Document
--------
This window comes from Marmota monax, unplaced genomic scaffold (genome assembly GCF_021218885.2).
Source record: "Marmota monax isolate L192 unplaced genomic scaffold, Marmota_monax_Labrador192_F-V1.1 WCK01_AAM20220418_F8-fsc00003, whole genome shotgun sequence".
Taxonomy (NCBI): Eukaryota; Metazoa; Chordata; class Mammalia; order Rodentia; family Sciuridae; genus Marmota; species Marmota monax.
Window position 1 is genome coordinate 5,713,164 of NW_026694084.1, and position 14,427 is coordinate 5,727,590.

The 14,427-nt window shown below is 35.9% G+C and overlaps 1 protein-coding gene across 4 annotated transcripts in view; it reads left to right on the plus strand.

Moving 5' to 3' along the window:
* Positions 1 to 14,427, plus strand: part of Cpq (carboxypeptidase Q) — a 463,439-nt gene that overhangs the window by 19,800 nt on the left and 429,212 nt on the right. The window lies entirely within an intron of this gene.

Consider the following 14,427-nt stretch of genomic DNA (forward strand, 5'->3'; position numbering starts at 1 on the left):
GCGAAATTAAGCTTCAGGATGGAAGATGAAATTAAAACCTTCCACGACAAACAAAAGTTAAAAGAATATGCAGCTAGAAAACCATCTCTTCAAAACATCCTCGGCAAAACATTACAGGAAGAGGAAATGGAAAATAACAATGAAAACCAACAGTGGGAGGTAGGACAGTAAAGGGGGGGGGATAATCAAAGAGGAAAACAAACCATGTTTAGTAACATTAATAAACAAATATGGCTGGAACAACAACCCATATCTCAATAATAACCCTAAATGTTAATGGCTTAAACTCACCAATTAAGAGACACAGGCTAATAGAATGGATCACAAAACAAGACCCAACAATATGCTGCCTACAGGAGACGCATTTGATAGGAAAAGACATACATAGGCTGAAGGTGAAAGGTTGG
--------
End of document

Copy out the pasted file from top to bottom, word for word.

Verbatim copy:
This window comes from Marmota monax, unplaced genomic scaffold (genome assembly GCF_021218885.2).
Source record: "Marmota monax isolate L192 unplaced genomic scaffold, Marmota_monax_Labrador192_F-V1.1 WCK01_AAM20220418_F8-fsc00003, whole genome shotgun sequence".
Taxonomy (NCBI): Eukaryota; Metazoa; Chordata; class Mammalia; order Rodentia; family Sciuridae; genus Marmota; species Marmota monax.
Window position 1 is genome coordinate 5,713,164 of NW_026694084.1, and position 14,427 is coordinate 5,727,590.

The 14,427-nt window shown below is 35.9% G+C and overlaps 1 protein-coding gene across 4 annotated transcripts in view; it reads left to right on the plus strand.

Moving 5' to 3' along the window:
* Positions 1 to 14,427, plus strand: part of Cpq (carboxypeptidase Q) — a 463,439-nt gene that overhangs the window by 19,800 nt on the left and 429,212 nt on the right. The window lies entirely within an intron of this gene.

Consider the following 14,427-nt stretch of genomic DNA (forward strand, 5'->3'; position numbering starts at 1 on the left):
GCGAAATTAAGCTTCAGGATGGAAGATGAAATTAAAACCTTCCACGACAAACAAAAGTTAAAAGAATATGCAGCTAGAAAACCATCTCTTCAAAACATCCTCGGCAAAACATTACAGGAAGAGGAAATGGAAAATAACAATGAAAACCAACAGTGGGAGGTAGGACAGTAAAGGGGGGGGGATAATCAAAGAGGAAAACAAACCATGTTTAGTAACATTAATAAACAAATATGGCTGGAACAACAACCCATATCTCAATAATAACCCTAAATGTTAATGGCTTAAACTCACCAATTAAGAGACACAGGCTAATAGAATGGATCACAAAACAAGACCCAACAATATGCTGCCTACAGGAGACGCATTTGATAGGAAAAGACATACATAGGCTGAAGGTGAAAGGTTGG